A sampling of lobbyists’ talks with regulators
Here are some examples of recent lobbyist meetings with federal regulators, as reported on the agency websites:
Citigroup: Aug 18 meeting at the Federal Reserve:
Four Citi employees “raised concerns” with new derivatives legislation and explained “the importance of retaining their ability to hedge across markets.”
Center on Executive Compensation: Aug 19 meeting at the Securities and Exchange Commission:
The head of the industry-sponsored center presented material indicating that a new rule forcing companies to release information on executive pay “imposes substantial, costly and counterproductive regulatory burdens on employers at a time when growing the economy and encouraging job growth are top priorities.”
JPMorgan Chase: Sept. 14 meeting at the Federal Reserve:
Seven lobbyists and bankers “expressed concerns” about six different parts of the new law, including the “negative impacts on competitiveness that could arise” from certain parts of the rule that limit banks from investing directly in hedge funds and proprietary trading desks.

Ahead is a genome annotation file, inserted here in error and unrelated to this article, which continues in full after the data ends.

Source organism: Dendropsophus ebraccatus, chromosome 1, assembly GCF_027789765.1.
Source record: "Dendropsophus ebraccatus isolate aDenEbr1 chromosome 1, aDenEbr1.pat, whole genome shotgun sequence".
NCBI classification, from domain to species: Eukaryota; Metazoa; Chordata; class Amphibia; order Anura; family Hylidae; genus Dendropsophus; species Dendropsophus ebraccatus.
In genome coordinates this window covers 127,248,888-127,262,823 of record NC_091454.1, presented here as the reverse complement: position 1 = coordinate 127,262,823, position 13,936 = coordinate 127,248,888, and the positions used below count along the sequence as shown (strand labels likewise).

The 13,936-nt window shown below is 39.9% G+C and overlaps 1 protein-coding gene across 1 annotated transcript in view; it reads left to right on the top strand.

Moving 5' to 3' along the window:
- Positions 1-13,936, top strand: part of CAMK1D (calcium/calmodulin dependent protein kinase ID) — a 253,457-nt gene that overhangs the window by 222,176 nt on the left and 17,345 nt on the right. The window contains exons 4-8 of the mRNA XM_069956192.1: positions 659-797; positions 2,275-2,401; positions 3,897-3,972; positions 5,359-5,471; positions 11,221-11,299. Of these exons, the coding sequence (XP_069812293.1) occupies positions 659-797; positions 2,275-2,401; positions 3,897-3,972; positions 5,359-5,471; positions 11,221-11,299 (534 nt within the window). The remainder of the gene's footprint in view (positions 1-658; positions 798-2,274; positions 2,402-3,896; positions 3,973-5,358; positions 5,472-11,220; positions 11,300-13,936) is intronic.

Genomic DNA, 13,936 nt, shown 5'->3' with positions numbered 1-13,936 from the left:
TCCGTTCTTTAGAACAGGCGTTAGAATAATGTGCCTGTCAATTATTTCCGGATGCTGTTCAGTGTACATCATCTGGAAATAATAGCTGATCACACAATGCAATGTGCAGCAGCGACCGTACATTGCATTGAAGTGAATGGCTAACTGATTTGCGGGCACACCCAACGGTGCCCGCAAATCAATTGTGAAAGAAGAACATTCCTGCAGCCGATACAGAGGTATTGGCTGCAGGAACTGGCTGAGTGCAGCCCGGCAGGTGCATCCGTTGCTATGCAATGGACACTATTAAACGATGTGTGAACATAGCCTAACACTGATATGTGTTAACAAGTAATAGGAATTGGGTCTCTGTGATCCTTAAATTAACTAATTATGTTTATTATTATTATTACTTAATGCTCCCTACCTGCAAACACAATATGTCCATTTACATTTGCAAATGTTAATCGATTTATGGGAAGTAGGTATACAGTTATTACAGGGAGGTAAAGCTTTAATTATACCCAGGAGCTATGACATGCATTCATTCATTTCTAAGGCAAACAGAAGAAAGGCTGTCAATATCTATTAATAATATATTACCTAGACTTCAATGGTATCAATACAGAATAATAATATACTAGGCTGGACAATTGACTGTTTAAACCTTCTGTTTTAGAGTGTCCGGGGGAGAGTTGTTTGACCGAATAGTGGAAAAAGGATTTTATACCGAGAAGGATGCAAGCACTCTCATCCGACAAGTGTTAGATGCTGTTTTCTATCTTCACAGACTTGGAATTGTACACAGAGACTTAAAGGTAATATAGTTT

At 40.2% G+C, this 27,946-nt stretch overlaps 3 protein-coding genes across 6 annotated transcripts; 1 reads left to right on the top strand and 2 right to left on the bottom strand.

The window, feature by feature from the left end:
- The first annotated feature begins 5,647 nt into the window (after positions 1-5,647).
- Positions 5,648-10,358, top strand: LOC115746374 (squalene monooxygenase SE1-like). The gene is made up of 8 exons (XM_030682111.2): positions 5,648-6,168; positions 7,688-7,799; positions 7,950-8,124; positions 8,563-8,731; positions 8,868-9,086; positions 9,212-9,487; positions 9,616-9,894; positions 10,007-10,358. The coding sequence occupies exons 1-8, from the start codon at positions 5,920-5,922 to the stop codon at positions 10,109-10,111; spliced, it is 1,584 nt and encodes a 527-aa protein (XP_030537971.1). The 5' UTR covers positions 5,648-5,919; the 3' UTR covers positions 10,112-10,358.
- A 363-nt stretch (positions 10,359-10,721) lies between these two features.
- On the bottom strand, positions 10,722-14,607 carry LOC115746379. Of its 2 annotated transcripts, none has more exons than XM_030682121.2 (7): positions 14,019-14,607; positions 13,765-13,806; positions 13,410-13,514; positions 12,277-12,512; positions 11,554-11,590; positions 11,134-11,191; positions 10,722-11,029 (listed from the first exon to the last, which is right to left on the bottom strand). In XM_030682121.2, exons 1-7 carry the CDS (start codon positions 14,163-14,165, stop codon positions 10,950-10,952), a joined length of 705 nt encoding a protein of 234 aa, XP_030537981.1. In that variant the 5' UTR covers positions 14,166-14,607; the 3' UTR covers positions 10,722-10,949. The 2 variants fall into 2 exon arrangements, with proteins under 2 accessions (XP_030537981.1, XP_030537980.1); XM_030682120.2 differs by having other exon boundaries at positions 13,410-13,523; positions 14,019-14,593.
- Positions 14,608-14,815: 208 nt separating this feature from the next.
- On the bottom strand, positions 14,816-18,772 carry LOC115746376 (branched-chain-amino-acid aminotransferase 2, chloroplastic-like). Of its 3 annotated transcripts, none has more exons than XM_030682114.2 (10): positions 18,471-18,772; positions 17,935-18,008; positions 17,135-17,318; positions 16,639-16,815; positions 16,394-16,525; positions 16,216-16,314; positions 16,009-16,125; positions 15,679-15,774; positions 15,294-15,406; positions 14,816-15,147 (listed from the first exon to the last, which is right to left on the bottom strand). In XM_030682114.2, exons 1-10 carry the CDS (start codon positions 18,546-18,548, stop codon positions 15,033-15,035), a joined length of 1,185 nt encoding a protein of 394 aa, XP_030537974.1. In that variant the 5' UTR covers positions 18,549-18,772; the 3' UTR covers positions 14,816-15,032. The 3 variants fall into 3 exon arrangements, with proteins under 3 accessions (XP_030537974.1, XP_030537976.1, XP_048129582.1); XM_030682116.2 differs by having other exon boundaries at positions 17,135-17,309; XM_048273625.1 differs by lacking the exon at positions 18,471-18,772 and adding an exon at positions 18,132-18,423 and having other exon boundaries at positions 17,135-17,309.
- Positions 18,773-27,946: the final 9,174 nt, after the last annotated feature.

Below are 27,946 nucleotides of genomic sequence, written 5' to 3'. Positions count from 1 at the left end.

Bank of America: Sept. 14 meeting at the Federal Reserve:
Seven Bank of America representatives warned that “the prospect of undue compliance costs threaten the viability of an active and efficient” market for complex securities.
Morgan Stanley: Sept 15 meeting at the Commodity Futures Trading Commission:
Seven top executives from the bank argued that regulators should provide flexibility in phasing in new requirements for trading derivatives.
Goldman Sachs: Oct 13 meeting at the CFTC:
The president of Goldman Sachs, Gary Cohn, and a few deputies, went from a meeting at 1 p.m. with one CFTC commissioner, to a meeting at 2 p.m. with another, speaking at both meetings about all aspects of the reform.